Fahima Ife, an assistant professor of English education at the University, was raised by a single mother in southern California. She became an avid reader at a young age, but it wasn’t until the ninth grade that she was able to identify with a Hispanic character for a class reading.
“At a very young age, I always knew that there was something very powerful about reading and writing,” Ife said. “By the time I got to middle school, I was already so frustrated by the fact that I was reading all these texts and I didn’t see myself in the literature.”
Ife moved to Baton Rouge in August. While she teaches courses especially for English education students, she continues her research on girls and women of color and how they have experienced momentary joy and freedom throughout time.
Ife’s research ties into the ENGL 3674 course she will offer in the spring, entitled “Black Girl Magic: Across Time and Space.”
Although the Black Girl Magic movement has only existed since 2014, Ife said she has wanted to teach this type of course for nearly a decade. She was inspired by “sister circles” — women of color who gather to support, empower and uplift.
Through her course, Ife wants to create a safe space for college women of color to “allow their soul to come out without any limits.” Ife said women of color have been stifled and fed doubt their entire lives.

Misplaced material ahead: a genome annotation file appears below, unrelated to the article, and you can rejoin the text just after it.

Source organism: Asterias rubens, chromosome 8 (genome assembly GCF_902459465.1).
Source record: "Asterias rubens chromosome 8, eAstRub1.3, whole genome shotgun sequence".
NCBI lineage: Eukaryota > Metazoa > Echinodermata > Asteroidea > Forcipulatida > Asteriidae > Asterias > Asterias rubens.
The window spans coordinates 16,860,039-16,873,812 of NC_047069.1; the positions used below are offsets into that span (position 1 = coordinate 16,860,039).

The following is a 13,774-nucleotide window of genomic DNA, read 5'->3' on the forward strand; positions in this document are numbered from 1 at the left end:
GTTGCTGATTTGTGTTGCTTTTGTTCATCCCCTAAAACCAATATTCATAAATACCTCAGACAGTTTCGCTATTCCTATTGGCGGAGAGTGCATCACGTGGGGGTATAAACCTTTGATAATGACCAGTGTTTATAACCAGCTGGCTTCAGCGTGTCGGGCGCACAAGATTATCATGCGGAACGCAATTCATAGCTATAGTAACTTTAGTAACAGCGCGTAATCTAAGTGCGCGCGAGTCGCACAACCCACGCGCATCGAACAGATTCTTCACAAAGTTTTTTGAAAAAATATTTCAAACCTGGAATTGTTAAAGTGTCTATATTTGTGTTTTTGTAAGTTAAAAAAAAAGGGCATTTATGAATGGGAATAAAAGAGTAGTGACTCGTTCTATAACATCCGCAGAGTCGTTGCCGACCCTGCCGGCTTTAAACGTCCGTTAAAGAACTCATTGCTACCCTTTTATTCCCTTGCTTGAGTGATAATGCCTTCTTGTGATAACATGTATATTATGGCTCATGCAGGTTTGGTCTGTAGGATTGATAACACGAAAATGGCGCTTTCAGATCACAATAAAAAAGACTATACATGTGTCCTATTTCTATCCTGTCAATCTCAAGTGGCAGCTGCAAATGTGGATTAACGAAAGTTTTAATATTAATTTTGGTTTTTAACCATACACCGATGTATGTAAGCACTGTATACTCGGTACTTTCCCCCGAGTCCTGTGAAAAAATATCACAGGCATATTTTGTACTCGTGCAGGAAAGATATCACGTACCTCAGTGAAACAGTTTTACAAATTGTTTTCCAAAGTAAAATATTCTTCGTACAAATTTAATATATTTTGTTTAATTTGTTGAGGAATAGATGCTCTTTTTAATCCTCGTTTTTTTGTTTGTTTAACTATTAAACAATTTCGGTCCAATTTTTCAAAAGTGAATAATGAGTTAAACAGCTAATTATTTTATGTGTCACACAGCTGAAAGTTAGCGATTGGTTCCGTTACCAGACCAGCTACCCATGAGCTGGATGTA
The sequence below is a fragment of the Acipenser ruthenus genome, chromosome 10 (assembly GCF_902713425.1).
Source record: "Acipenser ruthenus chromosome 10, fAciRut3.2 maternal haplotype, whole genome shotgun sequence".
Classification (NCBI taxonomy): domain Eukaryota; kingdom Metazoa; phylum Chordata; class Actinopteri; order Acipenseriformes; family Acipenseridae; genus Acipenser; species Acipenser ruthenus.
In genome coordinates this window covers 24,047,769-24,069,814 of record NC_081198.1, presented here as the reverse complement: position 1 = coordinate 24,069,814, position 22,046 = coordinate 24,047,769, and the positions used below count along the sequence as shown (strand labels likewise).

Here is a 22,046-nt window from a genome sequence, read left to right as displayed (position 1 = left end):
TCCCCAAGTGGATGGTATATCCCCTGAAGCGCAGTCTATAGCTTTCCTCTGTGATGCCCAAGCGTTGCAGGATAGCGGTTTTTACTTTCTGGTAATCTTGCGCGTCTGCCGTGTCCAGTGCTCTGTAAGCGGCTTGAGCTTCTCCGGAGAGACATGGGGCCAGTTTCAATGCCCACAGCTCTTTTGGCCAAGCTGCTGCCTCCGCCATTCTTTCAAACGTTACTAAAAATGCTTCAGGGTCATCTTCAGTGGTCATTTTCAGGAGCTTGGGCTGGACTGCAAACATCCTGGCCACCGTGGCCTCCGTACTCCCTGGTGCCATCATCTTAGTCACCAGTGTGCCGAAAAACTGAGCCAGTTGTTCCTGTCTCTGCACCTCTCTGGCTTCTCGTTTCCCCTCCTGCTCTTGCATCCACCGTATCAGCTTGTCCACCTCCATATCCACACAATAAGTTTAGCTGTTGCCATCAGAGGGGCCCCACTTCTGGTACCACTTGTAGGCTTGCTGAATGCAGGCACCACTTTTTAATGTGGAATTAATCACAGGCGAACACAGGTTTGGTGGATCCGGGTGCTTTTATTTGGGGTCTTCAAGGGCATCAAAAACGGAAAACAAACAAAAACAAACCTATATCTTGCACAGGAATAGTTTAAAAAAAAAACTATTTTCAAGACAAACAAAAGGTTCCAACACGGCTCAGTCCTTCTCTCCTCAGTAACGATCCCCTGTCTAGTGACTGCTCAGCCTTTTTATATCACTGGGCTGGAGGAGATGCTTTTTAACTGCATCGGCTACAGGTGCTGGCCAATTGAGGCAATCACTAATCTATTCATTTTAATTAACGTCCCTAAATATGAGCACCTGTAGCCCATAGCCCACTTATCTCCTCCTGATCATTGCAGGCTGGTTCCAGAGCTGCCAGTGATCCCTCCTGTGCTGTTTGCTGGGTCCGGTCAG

“Sometimes when we’re in a moment, we don’t even realize how powerful it is. But there has never ever been a movement that centers on black girls, ever in the history of the United States,” Ife said. “I just feel like it’s worth pausing over and to honor this time and to actually have a course where we’re trying to figure out, ‘What is black girl magic, aside from this hashtag?’”
Each class will be dedicated to a single woman of color, including Alexis De Veaux, Solange Knowles and Alice Walker. Ife plans to combine music, film, literature and dance to explore the idea of Black Girl Magic and how it can be seen in different forms, time periods and women.
The course has been promoted through fliers, chalk drawings, word of mouth and social media. With over 70 retweets and likes on Twitter, the course flier is sure to catch students’ attention.
Along with a course description, the flier contains a large, vibrant photo of a young black woman with her natural hair styled in two ponytails. Over the ponytails, artist Pierre Jean-Louis blended an image of a galaxy with her hair to express the beauty he saw in black women’s hair.
Ife said she intentionally chose that particular image of the black woman. She knew using a natural haired black woman with a straight expression, bamboo earrings and galaxy hair would provoke thought for all who saw it. By using this image, Ife said she hoped to attract women of color whose interests aligned with the course.
While the course is full for the spring 2017 semester, Ife said it will not be the last Black Girl Magic class she will teach.
“This notion of Black Girl Magic, I don’t think it’s linear, I think it’s all across time and [although it’s taking place in] this moment, it will continue,” Ife said. “I think it will definitely continue beyond our lives...even if someone’s calling it something different.”